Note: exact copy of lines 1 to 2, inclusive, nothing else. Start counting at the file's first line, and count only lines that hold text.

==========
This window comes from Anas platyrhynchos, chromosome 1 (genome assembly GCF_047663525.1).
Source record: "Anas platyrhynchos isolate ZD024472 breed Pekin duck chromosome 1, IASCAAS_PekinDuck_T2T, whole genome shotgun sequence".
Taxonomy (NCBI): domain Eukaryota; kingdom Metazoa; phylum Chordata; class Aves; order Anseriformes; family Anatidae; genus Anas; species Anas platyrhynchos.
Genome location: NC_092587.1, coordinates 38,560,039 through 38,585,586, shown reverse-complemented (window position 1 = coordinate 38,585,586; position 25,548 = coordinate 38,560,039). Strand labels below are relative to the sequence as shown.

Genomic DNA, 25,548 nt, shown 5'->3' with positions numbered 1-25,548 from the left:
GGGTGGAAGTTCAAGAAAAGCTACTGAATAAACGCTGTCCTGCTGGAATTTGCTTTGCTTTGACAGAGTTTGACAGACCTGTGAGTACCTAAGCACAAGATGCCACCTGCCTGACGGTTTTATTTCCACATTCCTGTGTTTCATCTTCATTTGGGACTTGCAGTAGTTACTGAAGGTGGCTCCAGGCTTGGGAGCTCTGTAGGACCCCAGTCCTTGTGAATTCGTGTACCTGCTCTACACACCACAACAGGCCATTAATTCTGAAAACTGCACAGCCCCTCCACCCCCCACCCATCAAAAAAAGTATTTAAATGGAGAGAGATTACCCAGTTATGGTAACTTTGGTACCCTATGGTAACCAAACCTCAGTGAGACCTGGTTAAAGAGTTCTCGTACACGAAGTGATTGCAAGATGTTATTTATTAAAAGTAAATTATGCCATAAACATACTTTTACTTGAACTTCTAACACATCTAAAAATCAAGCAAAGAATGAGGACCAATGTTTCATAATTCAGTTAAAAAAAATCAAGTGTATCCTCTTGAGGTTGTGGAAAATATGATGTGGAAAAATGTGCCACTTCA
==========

This window comes from Anas platyrhynchos, chromosome 1 (genome assembly GCF_047663525.1).
Source record: "Anas platyrhynchos isolate ZD024472 breed Pekin duck chromosome 1, IASCAAS_PekinDuck_T2T, whole genome shotgun sequence".